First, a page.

Lady Gaga - Fame Monster
Fame Monster
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Notes / Reviews

The Fame Monster is the third extended play (EP) and second major release by American recording artist Lady Gaga. Released on November 18, 2009, the album's eight songs were initially intended to be part of a re-release of Gaga's debut album The Fame. However, Gaga announced that the new songs would be available as a standalone album, as she thought the re-release was too expensive and that, as the piece represents a separate conceptual and musical body of work, it does not need the songs of The Fame to support it. A Super Deluxe Fame Monster pack containing the two releases as well as additional merchandise, including a lock of her wig, was released on December 15, 2009.

The album deals with the darker side of fame, as experienced by Gaga over the course of 2008–09, while travelling around the world. They are expressed through a monster metaphor. Gaga compared the feel of her debut album and The Fame Monster with the Yin and yang concept. Cover artwork was done by Hedi Slimane and has a gothic look which Gaga had to convince her record company to allow her to shoot. The composition takes its inspiration from Gothic music and fashion shows. Contemporary critics gave the album positive reviews, with the majority of them complimenting the songs "Bad Romance", "Telephone" and "Dance in the Dark".

In some countries, the album charted together with The Fame. In other countries – such as the United States, Canada and Japan – it charted as a separate album. The Fame Monster has reached the top of the charts in Australia, Germany, Ireland, New Zealand, Poland and the United Kingdom, while reaching the top ten in other major markets. "Bad Romance" was released as the album's first single, topping the Canadian, United Kingdom and Irish charts, while reaching number two in Australia, United States and Sweden. Further singles released were "Telephone" and "Alejandro" with both of them reaching the top ten in the United States and the United Kingdom. Gaga embarked on The Monster Ball Tour to promote the album. The tour started on November 27, 2009 and will continue through May 2011. On February 13, 2011, the album and its songs received three Grammy Awards; the set as a whole was nominated for Album of the Year and won for Best Pop Vocal Album.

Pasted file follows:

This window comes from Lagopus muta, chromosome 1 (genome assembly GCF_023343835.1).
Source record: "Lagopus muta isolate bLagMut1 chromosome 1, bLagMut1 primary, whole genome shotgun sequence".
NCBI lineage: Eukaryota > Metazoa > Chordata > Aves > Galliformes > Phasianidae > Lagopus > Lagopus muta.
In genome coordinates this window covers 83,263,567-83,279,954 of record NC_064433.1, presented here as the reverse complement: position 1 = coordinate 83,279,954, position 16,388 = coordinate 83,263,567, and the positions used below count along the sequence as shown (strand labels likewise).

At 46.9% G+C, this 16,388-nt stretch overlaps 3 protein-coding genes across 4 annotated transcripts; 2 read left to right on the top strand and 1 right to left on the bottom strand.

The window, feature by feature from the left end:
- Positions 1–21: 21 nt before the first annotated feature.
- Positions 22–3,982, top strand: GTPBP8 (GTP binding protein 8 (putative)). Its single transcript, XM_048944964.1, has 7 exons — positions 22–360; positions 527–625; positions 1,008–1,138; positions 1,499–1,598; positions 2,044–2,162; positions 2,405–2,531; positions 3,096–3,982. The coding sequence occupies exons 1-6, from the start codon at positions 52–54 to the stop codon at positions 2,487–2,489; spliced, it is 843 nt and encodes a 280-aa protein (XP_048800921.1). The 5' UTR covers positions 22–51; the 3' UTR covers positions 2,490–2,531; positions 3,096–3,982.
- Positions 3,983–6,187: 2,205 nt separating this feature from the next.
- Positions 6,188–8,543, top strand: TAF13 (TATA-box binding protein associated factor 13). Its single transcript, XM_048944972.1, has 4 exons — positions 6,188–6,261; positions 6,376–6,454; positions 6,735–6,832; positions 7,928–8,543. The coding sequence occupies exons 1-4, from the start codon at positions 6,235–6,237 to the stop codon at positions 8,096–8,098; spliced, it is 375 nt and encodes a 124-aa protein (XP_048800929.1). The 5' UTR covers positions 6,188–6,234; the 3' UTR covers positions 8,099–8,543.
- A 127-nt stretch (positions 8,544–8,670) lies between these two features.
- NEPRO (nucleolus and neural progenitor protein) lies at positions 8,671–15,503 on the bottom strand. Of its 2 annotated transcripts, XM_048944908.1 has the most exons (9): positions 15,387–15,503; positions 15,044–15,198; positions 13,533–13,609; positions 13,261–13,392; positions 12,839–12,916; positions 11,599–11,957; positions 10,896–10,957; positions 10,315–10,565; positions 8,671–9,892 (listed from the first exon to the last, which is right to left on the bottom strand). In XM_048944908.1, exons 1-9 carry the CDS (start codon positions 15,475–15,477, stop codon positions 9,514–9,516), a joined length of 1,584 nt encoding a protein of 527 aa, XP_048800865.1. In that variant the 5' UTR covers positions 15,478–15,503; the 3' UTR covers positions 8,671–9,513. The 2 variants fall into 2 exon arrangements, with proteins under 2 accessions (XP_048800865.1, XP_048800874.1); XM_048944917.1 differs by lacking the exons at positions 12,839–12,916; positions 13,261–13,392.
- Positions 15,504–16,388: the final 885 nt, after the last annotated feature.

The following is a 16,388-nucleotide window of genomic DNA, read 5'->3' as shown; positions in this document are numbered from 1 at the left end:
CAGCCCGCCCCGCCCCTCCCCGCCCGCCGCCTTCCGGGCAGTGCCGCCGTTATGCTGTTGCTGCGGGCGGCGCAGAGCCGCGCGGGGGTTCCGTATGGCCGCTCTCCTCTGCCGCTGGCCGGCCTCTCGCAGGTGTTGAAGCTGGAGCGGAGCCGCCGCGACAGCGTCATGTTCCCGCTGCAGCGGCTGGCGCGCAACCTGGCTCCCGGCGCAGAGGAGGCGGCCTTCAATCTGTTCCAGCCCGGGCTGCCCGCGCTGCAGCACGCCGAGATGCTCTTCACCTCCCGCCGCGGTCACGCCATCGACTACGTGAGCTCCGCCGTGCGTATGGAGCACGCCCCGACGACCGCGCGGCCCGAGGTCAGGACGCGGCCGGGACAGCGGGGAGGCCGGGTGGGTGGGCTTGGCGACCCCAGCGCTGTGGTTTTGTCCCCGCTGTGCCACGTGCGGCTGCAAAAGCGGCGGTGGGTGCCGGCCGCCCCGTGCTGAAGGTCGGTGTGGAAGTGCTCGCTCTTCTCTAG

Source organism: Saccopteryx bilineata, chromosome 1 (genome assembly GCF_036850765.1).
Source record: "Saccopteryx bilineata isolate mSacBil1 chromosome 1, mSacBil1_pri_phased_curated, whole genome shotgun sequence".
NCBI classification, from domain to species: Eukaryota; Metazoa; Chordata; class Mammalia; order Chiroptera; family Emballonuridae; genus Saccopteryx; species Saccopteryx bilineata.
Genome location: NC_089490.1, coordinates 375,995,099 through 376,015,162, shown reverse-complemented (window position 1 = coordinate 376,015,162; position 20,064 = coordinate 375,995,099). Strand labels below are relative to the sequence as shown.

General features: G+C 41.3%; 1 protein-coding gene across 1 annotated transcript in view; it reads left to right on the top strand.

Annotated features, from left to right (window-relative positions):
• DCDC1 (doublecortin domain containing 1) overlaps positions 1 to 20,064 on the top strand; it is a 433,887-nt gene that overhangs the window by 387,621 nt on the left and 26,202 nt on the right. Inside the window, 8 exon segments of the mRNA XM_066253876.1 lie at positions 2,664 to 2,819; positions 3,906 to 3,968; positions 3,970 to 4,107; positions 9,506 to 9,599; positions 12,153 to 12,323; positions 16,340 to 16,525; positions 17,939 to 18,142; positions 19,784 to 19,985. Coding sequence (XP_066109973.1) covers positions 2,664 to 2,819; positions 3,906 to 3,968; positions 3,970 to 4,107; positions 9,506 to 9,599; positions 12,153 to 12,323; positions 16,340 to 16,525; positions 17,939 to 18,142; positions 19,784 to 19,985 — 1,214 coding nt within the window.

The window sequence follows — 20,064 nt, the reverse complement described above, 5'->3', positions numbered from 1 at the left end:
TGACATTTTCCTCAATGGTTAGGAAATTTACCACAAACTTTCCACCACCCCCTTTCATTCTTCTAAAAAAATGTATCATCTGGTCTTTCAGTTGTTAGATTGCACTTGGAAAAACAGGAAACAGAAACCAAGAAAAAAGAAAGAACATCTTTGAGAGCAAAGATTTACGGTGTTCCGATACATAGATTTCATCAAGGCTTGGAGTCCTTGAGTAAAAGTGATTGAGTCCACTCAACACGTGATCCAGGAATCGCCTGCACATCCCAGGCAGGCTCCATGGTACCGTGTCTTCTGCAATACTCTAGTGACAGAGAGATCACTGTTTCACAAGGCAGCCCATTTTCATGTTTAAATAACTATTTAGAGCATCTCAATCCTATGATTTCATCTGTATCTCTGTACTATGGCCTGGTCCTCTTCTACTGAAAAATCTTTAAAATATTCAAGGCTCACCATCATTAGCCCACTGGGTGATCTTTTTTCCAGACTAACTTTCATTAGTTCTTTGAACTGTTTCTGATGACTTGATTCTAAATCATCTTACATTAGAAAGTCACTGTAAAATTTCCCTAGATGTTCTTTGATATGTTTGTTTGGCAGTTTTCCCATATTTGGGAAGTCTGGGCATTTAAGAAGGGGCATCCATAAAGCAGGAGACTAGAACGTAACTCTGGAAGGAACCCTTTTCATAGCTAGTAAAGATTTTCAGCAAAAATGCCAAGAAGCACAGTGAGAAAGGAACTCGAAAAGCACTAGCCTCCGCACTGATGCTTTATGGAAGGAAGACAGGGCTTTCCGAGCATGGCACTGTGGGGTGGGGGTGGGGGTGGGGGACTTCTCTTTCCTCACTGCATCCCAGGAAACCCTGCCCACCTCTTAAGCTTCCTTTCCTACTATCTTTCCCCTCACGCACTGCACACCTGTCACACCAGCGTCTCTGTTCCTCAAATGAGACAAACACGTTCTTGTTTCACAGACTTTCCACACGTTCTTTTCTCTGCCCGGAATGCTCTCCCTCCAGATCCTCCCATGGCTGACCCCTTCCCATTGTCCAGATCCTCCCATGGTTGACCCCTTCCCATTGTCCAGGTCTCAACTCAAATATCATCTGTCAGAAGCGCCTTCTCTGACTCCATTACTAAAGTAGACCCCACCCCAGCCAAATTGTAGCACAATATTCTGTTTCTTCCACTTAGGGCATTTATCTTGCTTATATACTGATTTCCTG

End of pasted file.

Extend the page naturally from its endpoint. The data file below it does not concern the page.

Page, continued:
Background and development

During the collaborative launch of her similarly titled headphones with Dr. Dre, Gaga commented that she planned to release a new album and said: "I think re-releases are unfair, it’s artists sneaking singles onto an already finished piece of work in an effort to keep the album afloat. Originally only wanted me to put out three songs and now it’s much more than that. It’s a new album’s worth of material." Regarding the title The Fame Monster, Gaga said that it was a coincidence that the name was similar to the headphones she launched called "Heartbeats." She had already written a song titled "Monster" in March, before she met with Dr. Dre and the Noel Lee, the CEO of Monster Cable Products, to discuss the collaboration. Gaga further explained that she was obsessed with monster movies and "the decay of the celebrity and the way that fame is a monster in society! That’s what my new record is about, so it was kind of a perfect fit." Gaga later revealed that the re-release will contain eight new songs, along with her whole original debut album. The Fame Monster deals with the seamier side of fame, as experienced by Gaga over the course of the year 2008–2009. She explains:

"On my re-release The Fame Monster, I wrote about everything I didn't write on The Fame. While traveling the world for two years, I've encountered several monsters, each represented by a different song on the new record: my 'Fear of Sex Monster,' my 'Fear of Alcohol Monster,' my 'Fear of Love Monster,' my 'Fear of Death Monster,' my 'Fear of Loneliness Monster,' etc."

"I spent a lot of nights in Eastern Europe, and this album is a pop experimentation with industrial/Goth beats, 90's dance melodies, an obsession with the lyrical genius of 80's melancholic pop, and the runway. I wrote while watching muted fashion shows and I am compelled to say my music was scored for them."